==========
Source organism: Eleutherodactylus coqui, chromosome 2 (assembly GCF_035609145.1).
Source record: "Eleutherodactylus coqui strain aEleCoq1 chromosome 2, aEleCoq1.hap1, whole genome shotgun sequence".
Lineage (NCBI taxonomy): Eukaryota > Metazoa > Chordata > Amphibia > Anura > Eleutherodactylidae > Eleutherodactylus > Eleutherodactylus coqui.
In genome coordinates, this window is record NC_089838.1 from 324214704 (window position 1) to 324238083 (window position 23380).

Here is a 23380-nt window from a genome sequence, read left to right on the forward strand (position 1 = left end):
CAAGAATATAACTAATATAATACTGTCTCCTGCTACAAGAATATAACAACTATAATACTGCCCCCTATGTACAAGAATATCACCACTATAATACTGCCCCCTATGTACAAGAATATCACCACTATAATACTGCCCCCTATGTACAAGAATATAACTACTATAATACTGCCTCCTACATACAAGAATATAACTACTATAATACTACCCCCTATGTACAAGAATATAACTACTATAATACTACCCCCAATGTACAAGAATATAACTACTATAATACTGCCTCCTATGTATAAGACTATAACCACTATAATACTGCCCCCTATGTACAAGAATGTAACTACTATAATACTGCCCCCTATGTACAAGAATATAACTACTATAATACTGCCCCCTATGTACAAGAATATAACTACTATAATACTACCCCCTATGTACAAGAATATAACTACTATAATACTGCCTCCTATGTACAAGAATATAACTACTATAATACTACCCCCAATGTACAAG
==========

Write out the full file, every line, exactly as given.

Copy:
Source organism: Eleutherodactylus coqui, chromosome 2 (assembly GCF_035609145.1).
Source record: "Eleutherodactylus coqui strain aEleCoq1 chromosome 2, aEleCoq1.hap1, whole genome shotgun sequence".
Lineage (NCBI taxonomy): Eukaryota > Metazoa > Chordata > Amphibia > Anura > Eleutherodactylidae > Eleutherodactylus > Eleutherodactylus coqui.
In genome coordinates, this window is record NC_089838.1 from 324214704 (window position 1) to 324238083 (window position 23380).

Here is a 23380-nt window from a genome sequence, read left to right on the forward strand (position 1 = left end):
CAAGAATATAACTAATATAATACTGTCTCCTGCTACAAGAATATAACAACTATAATACTGCCCCCTATGTACAAGAATATCACCACTATAATACTGCCCCCTATGTACAAGAATATCACCACTATAATACTGCCCCCTATGTACAAGAATATAACTACTATAATACTGCCTCCTACATACAAGAATATAACTACTATAATACTACCCCCTATGTACAAGAATATAACTACTATAATACTACCCCCAATGTACAAGAATATAACTACTATAATACTGCCTCCTATGTATAAGACTATAACCACTATAATACTGCCCCCTATGTACAAGAATGTAACTACTATAATACTGCCCCCTATGTACAAGAATATAACTACTATAATACTGCCCCCTATGTACAAGAATATAACTACTATAATACTACCCCCTATGTACAAGAATATAACTACTATAATACTGCCTCCTATGTACAAGAATATAACTACTATAATACTACCCCCAATGTACAAG